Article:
"It's shameful that the UDF party wants to take us back to the dark days,"

Mr Gwanda Chakuamba (2003)

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Tuesday, May 20, 2008

Political crises or not, the greatest need for Malawi at the moment is more economic growth

BY The Daily Times
Malawi has probably never been at the crossroads
as it is at the moment, when politically there are several developments
that have a bearing on the country’s very survival.

Much as multiparty democracy signaled a beginning of a new era in 1994
as Malawians waited patiently for a turn around of their lives, the
story on the ground has tellingly been different. Over forty years of
independence, it is pathetic that Malawians should be striving to get
the basics of life-food, water, electricity etc.

Over 14 years after we attained multiparty democracy, most Malawians
are a disillusioned lot as they haven’t yielded the most out of the
numerous democratic freedoms that came with the switch from one party
to multiparty democracy.

The challenge, therefore, lies on the incumbent government to continue
with the path of economic recovery that it took in 2004 when it took
over the reins of power.

Political crises or not, the greatest need at the moment is more economic growth.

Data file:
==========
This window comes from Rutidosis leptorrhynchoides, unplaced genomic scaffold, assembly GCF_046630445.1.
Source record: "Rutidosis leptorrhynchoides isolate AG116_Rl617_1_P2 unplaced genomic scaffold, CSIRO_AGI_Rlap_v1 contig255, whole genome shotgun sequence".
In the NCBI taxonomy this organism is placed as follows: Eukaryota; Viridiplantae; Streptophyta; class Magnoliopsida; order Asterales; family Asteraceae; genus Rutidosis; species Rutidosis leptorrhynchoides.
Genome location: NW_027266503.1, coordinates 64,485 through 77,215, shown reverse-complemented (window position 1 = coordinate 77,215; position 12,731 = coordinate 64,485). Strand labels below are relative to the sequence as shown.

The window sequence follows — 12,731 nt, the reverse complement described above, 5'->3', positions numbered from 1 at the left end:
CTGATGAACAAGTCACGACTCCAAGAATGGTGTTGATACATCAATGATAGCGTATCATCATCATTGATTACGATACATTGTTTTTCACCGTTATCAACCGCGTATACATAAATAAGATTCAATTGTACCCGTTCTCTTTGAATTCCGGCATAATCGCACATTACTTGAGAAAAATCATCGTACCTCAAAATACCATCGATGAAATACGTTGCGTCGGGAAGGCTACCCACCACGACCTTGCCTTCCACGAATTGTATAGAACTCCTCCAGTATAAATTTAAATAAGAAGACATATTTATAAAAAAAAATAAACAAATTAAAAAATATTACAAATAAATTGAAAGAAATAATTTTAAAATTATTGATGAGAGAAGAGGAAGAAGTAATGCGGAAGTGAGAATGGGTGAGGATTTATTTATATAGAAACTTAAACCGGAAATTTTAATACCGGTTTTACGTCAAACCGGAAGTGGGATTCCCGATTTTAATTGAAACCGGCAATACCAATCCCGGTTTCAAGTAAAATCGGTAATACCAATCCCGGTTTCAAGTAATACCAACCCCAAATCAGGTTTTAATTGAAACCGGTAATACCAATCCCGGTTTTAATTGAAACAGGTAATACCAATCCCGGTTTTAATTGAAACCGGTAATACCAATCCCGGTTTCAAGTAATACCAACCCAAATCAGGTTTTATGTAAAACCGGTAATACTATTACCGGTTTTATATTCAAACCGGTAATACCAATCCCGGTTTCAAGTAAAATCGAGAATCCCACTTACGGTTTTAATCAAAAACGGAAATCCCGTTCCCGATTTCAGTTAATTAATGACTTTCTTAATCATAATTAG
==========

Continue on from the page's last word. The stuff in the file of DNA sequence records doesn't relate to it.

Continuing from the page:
Our beloved country requires a sustained economic growth to bail itself
out of poverty. There is need for improved road infrastructure and
other transport infrastructure. This country requires good health, good
quality education and improved sanitation both in rural and urban
areas. In short, the country’s citizen requires just an average of most
of the basic wants of life.

It is, therefore, reassuring for the government to restate its resolve
to continue with the path towards realizing economic growth for the

It is pleasing that this government has achieved some feat towards achieving economic recovery.

Inflation still hovers at single digit of 8.1 percent and interest rates have been reduced.

Besides, the achievement of debt relief under Highly Indebted Poor
Countries (HIPC), resumption of programmes under International Monetary
Fund, economic growth of 7.9 per cent in 2007/08 fiscal year and
qualification for the compact programme of the Millenium Challenge
Account (MCA) of the United States, all give us hope that the country
is on course to achieve more economic growth.

However, this country could probably have achieved more were it not for
the ‘hostile environment’ that was alluded to at the opening of
Parliament’s budget sitting Monday.

Therefore, the burden is on the government’s shoulders to ensure that
all impediments to achieving the hoped for economic turn around are

Our economy can only flourish when our aspirations are being shared by
many of us. Certainly, as a nation, we need to ensure that that there
is a peaceful and conducive environment for the economy to flourish.

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